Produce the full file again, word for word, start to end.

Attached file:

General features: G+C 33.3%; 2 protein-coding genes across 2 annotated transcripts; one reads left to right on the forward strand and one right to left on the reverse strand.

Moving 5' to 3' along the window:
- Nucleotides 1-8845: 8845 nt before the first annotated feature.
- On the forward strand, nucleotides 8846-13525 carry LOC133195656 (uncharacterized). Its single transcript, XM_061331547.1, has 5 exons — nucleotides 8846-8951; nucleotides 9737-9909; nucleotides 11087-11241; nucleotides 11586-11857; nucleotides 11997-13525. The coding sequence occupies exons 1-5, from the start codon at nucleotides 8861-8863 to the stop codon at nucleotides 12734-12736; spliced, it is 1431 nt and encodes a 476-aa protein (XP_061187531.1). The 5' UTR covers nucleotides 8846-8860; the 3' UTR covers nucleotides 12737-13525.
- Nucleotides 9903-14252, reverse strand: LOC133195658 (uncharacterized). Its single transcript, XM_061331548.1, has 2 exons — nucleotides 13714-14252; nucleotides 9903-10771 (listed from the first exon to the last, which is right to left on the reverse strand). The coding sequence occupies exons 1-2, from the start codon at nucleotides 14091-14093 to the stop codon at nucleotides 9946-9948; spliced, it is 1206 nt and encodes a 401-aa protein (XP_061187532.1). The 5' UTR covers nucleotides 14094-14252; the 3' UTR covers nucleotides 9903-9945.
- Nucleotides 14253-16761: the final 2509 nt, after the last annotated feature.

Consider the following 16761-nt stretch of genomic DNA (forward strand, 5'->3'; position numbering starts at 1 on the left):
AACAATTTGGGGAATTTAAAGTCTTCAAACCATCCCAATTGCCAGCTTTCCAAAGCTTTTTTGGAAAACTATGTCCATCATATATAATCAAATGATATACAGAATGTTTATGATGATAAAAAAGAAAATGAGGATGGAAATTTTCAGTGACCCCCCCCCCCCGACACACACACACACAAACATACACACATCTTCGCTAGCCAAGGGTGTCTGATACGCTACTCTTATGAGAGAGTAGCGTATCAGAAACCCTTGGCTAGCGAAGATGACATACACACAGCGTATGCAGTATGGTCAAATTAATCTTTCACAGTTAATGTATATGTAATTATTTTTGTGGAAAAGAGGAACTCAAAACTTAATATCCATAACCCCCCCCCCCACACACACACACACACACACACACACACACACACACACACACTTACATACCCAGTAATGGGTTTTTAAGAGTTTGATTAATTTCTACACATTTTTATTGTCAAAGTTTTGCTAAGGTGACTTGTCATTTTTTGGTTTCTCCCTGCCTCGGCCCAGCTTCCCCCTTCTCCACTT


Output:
General features: G+C 33.3%; 2 protein-coding genes across 2 annotated transcripts; one reads left to right on the forward strand and one right to left on the reverse strand.

Moving 5' to 3' along the window:
- Nucleotides 1-8845: 8845 nt before the first annotated feature.
- On the forward strand, nucleotides 8846-13525 carry LOC133195656 (uncharacterized). Its single transcript, XM_061331547.1, has 5 exons — nucleotides 8846-8951; nucleotides 9737-9909; nucleotides 11087-11241; nucleotides 11586-11857; nucleotides 11997-13525. The coding sequence occupies exons 1-5, from the start codon at nucleotides 8861-8863 to the stop codon at nucleotides 12734-12736; spliced, it is 1431 nt and encodes a 476-aa protein (XP_061187531.1). The 5' UTR covers nucleotides 8846-8860; the 3' UTR covers nucleotides 12737-13525.
- Nucleotides 9903-14252, reverse strand: LOC133195658 (uncharacterized). Its single transcript, XM_061331548.1, has 2 exons — nucleotides 13714-14252; nucleotides 9903-10771 (listed from the first exon to the last, which is right to left on the reverse strand). The coding sequence occupies exons 1-2, from the start codon at nucleotides 14091-14093 to the stop codon at nucleotides 9946-9948; spliced, it is 1206 nt and encodes a 401-aa protein (XP_061187532.1). The 5' UTR covers nucleotides 14094-14252; the 3' UTR covers nucleotides 9903-9945.
- Nucleotides 14253-16761: the final 2509 nt, after the last annotated feature.

Consider the following 16761-nt stretch of genomic DNA (forward strand, 5'->3'; position numbering starts at 1 on the left):
AACAATTTGGGGAATTTAAAGTCTTCAAACCATCCCAATTGCCAGCTTTCCAAAGCTTTTTTGGAAAACTATGTCCATCATATATAATCAAATGATATACAGAATGTTTATGATGATAAAAAAGAAAATGAGGATGGAAATTTTCAGTGACCCCCCCCCCCCGACACACACACACACAAACATACACACATCTTCGCTAGCCAAGGGTGTCTGATACGCTACTCTTATGAGAGAGTAGCGTATCAGAAACCCTTGGCTAGCGAAGATGACATACACACAGCGTATGCAGTATGGTCAAATTAATCTTTCACAGTTAATGTATATGTAATTATTTTTGTGGAAAAGAGGAACTCAAAACTTAATATCCATAACCCCCCCCCCCACACACACACACACACACACACACACACACACACACACACACTTACATACCCAGTAATGGGTTTTTAAGAGTTTGATTAATTTCTACACATTTTTATTGTCAAAGTTTTGCTAAGGTGACTTGTCATTTTTTGGTTTCTCCCTGCCTCGGCCCAGCTTCCCCCTTCTCCACTT